I love Christmas.
It really is my favourite time of year. It's a time for both a celebration as well as a bit of a relax.
Work becomes a bit easier (not in the literal sense) when you're surrounded by the cheerful smiles of people looking forward to a break.
Everyone is in a celebratory mood and moving from party to party.
In the Southern hemisphere, we're also greeted by the warm embrace of summer. In Sydney, that means the beach is once again open for use after many months of taunting us.
This all adds up to mean that this is a season where a weight is lifted off your shoulders and you're able to relax the next months away.
Christmas doesn't just happen! It takes a lot of work and preparation!
So while I was happy that this was a more relaxed time of year, it in no way meant that I wasn't going to be well prepared for Christmas day and the fun times that I was going to create for all my friends. The first thing to do was to ensure that I was surrounded by the appropriate amount of Christmas cheer. This required tinsel. Lots and lots of tinsel. It required decorations and random Christmas related paraphernalia splashed everywhere. I wanted my apartment to look like Santa Clause had thrown up in it.
With some help from the Irish, I was able to get the apartment looking truly gaudy!
With that task done, Christmas day itself began to approach.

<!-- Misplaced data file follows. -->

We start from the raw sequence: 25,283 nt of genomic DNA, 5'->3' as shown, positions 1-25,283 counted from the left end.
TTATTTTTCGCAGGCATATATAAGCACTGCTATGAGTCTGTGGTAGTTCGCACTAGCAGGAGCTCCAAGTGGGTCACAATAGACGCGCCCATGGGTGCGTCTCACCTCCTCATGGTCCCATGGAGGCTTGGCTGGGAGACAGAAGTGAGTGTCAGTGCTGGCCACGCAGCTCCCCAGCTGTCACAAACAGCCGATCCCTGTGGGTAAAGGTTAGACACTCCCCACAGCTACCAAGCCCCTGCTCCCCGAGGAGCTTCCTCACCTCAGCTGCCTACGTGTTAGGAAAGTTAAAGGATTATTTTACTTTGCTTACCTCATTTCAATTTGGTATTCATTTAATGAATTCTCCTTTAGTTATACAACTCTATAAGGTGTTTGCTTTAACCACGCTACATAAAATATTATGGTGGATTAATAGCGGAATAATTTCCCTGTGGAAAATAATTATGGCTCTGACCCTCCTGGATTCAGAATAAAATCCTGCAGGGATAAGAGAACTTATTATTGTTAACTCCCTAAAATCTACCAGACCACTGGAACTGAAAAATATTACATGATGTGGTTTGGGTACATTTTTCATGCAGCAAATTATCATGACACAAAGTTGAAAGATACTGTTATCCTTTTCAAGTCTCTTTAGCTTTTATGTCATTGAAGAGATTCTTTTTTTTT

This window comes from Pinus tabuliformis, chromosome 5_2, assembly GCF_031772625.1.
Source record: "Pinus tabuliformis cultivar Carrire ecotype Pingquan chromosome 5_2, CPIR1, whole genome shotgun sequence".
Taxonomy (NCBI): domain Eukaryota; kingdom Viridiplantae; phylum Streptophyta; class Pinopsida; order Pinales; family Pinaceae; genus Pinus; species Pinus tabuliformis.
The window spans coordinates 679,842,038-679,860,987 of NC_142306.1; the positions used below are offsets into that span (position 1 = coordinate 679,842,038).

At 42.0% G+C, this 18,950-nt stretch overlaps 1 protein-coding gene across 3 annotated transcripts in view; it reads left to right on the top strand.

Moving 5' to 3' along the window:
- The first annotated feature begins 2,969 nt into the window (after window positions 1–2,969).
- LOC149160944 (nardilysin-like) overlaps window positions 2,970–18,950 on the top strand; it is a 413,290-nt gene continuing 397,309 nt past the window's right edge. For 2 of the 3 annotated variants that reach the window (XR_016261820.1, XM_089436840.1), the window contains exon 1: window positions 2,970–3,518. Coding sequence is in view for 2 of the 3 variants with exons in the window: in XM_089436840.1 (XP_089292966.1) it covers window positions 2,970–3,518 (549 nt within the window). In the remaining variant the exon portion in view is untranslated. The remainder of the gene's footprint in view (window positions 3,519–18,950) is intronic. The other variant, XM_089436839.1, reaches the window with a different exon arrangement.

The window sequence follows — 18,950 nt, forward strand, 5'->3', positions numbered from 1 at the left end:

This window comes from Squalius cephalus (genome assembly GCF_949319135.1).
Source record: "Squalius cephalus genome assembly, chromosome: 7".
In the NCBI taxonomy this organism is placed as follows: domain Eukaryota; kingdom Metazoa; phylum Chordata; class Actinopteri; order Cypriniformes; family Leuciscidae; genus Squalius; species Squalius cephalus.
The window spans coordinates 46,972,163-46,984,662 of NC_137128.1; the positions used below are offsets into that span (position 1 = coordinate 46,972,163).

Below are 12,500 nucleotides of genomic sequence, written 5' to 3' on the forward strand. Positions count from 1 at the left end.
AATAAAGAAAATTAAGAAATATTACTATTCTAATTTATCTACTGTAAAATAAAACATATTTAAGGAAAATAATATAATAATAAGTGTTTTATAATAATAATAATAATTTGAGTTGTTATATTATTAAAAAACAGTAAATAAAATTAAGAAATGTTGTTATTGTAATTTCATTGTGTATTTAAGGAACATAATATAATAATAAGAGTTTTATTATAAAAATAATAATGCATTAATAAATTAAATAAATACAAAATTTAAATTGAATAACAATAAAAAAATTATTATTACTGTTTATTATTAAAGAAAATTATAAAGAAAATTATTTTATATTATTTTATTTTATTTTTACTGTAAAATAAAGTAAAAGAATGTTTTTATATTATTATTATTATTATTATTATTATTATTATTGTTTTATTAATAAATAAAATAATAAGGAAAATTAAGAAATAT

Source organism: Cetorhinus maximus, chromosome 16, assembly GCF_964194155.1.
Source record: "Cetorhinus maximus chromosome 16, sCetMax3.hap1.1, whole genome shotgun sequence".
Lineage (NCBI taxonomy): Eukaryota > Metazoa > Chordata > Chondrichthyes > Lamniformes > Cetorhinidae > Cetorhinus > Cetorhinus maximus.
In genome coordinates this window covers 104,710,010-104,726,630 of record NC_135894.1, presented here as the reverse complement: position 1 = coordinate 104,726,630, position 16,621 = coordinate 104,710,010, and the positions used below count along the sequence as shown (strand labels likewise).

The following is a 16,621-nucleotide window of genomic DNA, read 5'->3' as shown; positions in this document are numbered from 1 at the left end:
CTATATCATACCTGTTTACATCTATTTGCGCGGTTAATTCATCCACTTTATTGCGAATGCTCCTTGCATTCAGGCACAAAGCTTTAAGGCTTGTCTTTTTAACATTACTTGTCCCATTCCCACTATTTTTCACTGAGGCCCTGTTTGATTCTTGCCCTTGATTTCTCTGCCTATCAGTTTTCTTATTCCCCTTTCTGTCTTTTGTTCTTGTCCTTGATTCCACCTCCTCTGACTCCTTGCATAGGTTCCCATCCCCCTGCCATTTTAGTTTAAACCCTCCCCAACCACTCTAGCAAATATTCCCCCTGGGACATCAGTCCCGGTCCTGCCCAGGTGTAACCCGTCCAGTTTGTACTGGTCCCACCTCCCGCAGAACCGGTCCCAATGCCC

This meant another sterling edition of "Christmas in Coogee".
This year's would be our most multicultural yet, with guests from Australia, Austria, Ireland, Switzerland, France, Germany and the United States.
Just like other Christmas in Coogee celebrations, it was also going to be a lot of work. This year, even more so than others. With a guest list pushing 20 and a lack of the help I normally received from Andy and Josh, the work necessary for this year's merriment was going to be done almost exclusively by myself.
A couple of days before the lunch, I began to cook.
Several components of what I was making for the lunch required preparations to be done well in advance. I needed to make some sponge cakes, bake some pavlovas, make the stuffing and prep the turkey. This was all in addition to the fruit cake that I had been soaking in brandy for the past 6 weeks as well.
Finally, the actual day arrived.
I woke up nice and early and began the process of baking, peeling, stuffing, boiling, frying and chopping (not in that order of course) necessary for everything to come together.
Once everything was finished, I wandered out and found myself a seat with everyone else.
Crackers were cracked, hats were put on and the celebrations began in earnest.
Food and drink were clearly making a positive mark on the gathered crowd. I've always been of the firm opinion that food not only brings people together, but it has the ability to put people at ease. So when combined with the free flowing drinks, the day was set. Fans were put on full blast to counter the heat and everyone was attacking the mountain of food I had prepared (a mountain that had grown even larger when we received an Irish contribution of a full leg of roasted ham).
After about the third helping of everything, I could see that people were slowing down and beginning to get a bit groggy.
Pavlova and trifle (and of course, the trifle was full of brandy).
I could see the look of horror on everyone's face as they realised they hadn't left enough room for dessert. This was but a small obstacle though, and when the plates of dessert were passed around, no one declined.
As they began to eat the desserts, one of the Irish girls immediately noticed the amount of brandy that was in the trifle and asked me in mild shock: "Has there been anything in this meal that doesn't have booze in it?"
I had a simple response for her.